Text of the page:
Enforcement of contact
The new provisions for enforcing child arrangement contact orders/child arrangement orders in the Children and Adoption Act 2006 came into force on 8 December 2008.
The Court’s enforcement powers when one party does not adhere to a Court order providing for defined contact to the non resident parent have previously been limited to:
- Committing a parent to prison or making a suspended imprisonment order which may well not achieve the reinstatement of contact;
- Imposing a fine which may deprive a parent on a limited budget and not be consistent with the welfare of the child;
- Transferring residence, which is not necessarily available because the other parent may not have the capacity to care for the child full time.
The Court can direct a parent to take part in an activity that would promote contact with a child or make it a condition of granting a contact order that the parent undertakes such an activity. Contact activities could include parenting classes/programmes or counselling sessions that assist a parent to establish, maintain or improve contact.
Where the Court is satisfied that a contact order/child arrangement order or a condition attached to a contact order/child arrangement order has been breached, the Court can impose a community based enforcement order requiring a person to do unpaid work. The type of work to be undertaken will be determined by a Probation Officer.
The Court can also order that one parent is to pay the other compensation for financial loss by the breach of an order. This may include for example, the cost of a pre-arranged holiday or outing where one parent refuses the children to go at the last moment without reasonable excuse.
CAFCASS officers can monitor compliance with a contact order, activities and enforcement and report back to the Court.
All contact orders/child arrangement orders made or varied on or after 8 December 2008 will now have a Warning Notice on them, to warn parents of the consequences of non compliance with the order.
The provisions should help to ensure a continuing meaningful relationship with both parents for the children whenever it is necessary for an application to be made to the Court in respect of contact.
The new powers are made under Part 1 of the Children and Adoption Act 2006 and will give the Courts new powers to:
- Direct a party to the case to undertake a contact activity;
- Attach a contact activity condition to contact orders;
- Award financial compensation from one person to another for losses arising from failure to comply with the order;
- Impose, upon application, an unpaid work requirement on the person who breaches the contact order.
Where a Court makes (or varies) a contact order/child arrangement order, it is to attach to the order a notice warning of the consequences of failing to comply with the order.
- The Court has power to make an enforcement order where the Court is satisfied that a person has failed to comply with the contact order;
- Enforcement order imposes an unpaid work requirement;
- Court must be satisfied beyond reasonable doubt that person failed to comply with the contact order, but may not make an order if the person had a reasonable excuse for failing to comply;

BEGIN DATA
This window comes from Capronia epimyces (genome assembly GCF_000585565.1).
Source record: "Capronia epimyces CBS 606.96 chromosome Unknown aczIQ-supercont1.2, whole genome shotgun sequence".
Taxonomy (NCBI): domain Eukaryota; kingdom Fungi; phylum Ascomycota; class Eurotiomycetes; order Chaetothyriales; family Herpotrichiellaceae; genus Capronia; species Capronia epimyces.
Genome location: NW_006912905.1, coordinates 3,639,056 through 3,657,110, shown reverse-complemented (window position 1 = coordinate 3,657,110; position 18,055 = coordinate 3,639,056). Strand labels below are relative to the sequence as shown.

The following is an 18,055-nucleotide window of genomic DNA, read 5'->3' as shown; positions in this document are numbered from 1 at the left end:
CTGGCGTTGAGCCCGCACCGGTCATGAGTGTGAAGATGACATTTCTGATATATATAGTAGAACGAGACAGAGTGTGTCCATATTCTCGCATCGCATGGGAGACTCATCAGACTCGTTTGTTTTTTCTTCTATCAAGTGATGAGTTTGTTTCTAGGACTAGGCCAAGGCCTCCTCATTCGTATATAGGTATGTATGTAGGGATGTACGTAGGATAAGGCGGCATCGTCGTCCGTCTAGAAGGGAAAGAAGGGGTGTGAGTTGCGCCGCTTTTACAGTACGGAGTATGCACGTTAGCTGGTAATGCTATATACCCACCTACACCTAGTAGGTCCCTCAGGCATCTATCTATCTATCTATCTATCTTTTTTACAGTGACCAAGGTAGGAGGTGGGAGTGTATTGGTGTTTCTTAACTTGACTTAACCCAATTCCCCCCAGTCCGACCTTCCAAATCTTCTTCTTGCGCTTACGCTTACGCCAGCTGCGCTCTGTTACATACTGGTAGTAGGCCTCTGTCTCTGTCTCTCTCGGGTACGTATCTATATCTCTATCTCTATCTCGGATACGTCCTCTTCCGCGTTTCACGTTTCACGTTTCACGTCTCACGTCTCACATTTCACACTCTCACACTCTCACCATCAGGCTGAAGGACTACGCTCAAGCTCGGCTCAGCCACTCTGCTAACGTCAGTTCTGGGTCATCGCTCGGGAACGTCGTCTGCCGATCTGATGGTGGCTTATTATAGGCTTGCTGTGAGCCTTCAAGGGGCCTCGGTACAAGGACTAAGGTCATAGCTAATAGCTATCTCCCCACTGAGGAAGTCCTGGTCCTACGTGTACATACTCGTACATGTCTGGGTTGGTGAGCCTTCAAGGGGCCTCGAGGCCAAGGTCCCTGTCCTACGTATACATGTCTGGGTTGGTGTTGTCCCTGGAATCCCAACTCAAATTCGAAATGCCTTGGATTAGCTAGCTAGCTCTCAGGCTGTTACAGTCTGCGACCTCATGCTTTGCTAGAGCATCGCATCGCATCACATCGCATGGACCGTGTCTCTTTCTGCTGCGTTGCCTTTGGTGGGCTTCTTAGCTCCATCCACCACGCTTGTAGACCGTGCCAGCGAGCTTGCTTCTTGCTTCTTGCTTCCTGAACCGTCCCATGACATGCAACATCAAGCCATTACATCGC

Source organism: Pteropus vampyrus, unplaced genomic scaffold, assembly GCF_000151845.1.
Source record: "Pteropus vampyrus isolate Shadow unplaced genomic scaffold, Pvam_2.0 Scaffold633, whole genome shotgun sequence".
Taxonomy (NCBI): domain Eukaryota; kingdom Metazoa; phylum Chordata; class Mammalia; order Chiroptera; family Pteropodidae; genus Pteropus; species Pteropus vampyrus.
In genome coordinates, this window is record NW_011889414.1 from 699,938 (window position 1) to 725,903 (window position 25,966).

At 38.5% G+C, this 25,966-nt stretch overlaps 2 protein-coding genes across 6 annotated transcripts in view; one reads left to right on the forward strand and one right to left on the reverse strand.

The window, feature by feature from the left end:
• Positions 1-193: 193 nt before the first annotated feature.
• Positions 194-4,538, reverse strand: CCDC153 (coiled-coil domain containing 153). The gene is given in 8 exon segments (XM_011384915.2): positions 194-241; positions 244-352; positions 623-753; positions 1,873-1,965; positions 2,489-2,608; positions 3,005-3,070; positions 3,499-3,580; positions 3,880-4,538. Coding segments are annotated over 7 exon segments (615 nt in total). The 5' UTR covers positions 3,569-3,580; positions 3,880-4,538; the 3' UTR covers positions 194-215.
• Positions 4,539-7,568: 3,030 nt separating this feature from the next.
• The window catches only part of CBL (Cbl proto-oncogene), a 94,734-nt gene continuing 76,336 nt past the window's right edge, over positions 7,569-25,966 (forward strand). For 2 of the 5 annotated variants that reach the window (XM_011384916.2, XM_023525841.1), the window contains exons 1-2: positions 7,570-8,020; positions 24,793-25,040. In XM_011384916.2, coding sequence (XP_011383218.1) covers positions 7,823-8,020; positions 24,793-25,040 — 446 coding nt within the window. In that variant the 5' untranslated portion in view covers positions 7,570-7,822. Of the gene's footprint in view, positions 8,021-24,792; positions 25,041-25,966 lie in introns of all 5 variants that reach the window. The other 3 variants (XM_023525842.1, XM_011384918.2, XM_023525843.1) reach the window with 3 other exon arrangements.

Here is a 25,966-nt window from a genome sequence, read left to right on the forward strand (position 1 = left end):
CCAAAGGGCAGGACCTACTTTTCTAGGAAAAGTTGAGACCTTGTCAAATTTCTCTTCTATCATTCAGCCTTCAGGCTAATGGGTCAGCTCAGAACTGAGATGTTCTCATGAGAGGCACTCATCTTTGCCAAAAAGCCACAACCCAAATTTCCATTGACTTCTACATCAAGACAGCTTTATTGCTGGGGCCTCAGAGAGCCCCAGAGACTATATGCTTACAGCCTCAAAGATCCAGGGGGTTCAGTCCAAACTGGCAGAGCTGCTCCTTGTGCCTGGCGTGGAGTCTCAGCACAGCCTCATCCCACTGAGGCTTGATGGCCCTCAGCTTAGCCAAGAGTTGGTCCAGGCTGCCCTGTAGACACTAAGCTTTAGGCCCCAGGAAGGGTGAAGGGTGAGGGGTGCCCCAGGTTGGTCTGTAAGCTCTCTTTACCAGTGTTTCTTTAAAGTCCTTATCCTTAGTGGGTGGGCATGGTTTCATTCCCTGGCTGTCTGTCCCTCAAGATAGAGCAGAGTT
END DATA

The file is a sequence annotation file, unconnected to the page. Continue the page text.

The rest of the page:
- Court may suspend an enforcement order;
- Court may make more than one enforcement order;
- The person in breach must have been given a copy of or been informed of the warning notice in the contact order before the failure to comply.
To apply for an enforcement order, you must be either the person with whom the child lives, or the person whose contact is provided for in the order, or an individual subject to a s11(7)(b) condition or the child (with leave from the Court).
The new Schedule A1 sets out the detail of the unpaid work requirement, and deals with revocation, amendment or breach of the enforcement order.
The maximum number of hours is 200 and the provisions are similar to the community orders in the criminal courts.
Before making an enforcement order the Court must:
- Be satisfied that an enforcement order is necessary to ensure compliance and that the likely effect on the person is proportionate to the breach;
- Obtain and consider information about the person, including information about their religious beliefs and work commitments, and the likely effect of the enforcement order on them;
- Take the child’s welfare into account, but this is not paramount.
The Court is to ask a CAFCASS officer to monitor or arrange for the monitoring of the person’s compliance with the unpaid work requirement and to report to the Court. The arrangement currently proposed is for the National Offender Management Services (NOMS) to be responsible for arranging the unpaid work and the supervisor will be an officer employed by the probation area, who will then report to CAFCASS.
Alternatives to Enforcement Orders
The Court can order the individual in breach of a contact order to pay compensation to another person who has suffered financial loss by reason of their breach and that person has to make the application.
If the individual said to be in breach can satisfy the Court that they had a reasonable excuse, the Court may not order compensation. The Court must take into account the individual’s financial circumstances in determining the level of compensation, but the compensation may not exceed the Applicant’s loss. The compensation ordered to be paid is a civil debt.